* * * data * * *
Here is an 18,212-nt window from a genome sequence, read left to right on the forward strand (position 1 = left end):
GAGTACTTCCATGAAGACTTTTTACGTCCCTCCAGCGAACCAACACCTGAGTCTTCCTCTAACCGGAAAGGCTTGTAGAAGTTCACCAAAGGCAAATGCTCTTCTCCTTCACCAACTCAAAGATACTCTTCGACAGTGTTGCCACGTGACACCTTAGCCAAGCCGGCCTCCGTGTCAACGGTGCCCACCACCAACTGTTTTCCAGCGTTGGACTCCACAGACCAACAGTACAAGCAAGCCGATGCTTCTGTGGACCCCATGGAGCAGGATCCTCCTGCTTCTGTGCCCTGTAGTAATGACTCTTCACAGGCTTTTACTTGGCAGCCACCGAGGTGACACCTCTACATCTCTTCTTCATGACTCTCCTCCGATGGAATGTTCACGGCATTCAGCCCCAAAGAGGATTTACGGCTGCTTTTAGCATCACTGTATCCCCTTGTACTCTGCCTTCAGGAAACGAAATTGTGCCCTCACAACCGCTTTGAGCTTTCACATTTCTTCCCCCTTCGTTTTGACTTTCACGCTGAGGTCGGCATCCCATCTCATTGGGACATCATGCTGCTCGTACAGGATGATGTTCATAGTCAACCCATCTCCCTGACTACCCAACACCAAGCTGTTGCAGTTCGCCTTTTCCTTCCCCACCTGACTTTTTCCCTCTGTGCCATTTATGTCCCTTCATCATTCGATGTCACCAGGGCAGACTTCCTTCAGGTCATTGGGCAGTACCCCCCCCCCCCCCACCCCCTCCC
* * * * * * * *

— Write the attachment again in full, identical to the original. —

Here is an 18,212-nt window from a genome sequence, read left to right on the forward strand (position 1 = left end):
GAGTACTTCCATGAAGACTTTTTACGTCCCTCCAGCGAACCAACACCTGAGTCTTCCTCTAACCGGAAAGGCTTGTAGAAGTTCACCAAAGGCAAATGCTCTTCTCCTTCACCAACTCAAAGATACTCTTCGACAGTGTTGCCACGTGACACCTTAGCCAAGCCGGCCTCCGTGTCAACGGTGCCCACCACCAACTGTTTTCCAGCGTTGGACTCCACAGACCAACAGTACAAGCAAGCCGATGCTTCTGTGGACCCCATGGAGCAGGATCCTCCTGCTTCTGTGCCCTGTAGTAATGACTCTTCACAGGCTTTTACTTGGCAGCCACCGAGGTGACACCTCTACATCTCTTCTTCATGACTCTCCTCCGATGGAATGTTCACGGCATTCAGCCCCAAAGAGGATTTACGGCTGCTTTTAGCATCACTGTATCCCCTTGTACTCTGCCTTCAGGAAACGAAATTGTGCCCTCACAACCGCTTTGAGCTTTCACATTTCTTCCCCCTTCGTTTTGACTTTCACGCTGAGGTCGGCATCCCATCTCATTGGGACATCATGCTGCTCGTACAGGATGATGTTCATAGTCAACCCATCTCCCTGACTACCCAACACCAAGCTGTTGCAGTTCGCCTTTTCCTTCCCCACCTGACTTTTTCCCTCTGTGCCATTTATGTCCCTTCATCATTCGATGTCACCAGGGCAGACTTCCTTCAGGTCATTGGGCAGTACCCCCCCCCCCCCCACCCCCTCCC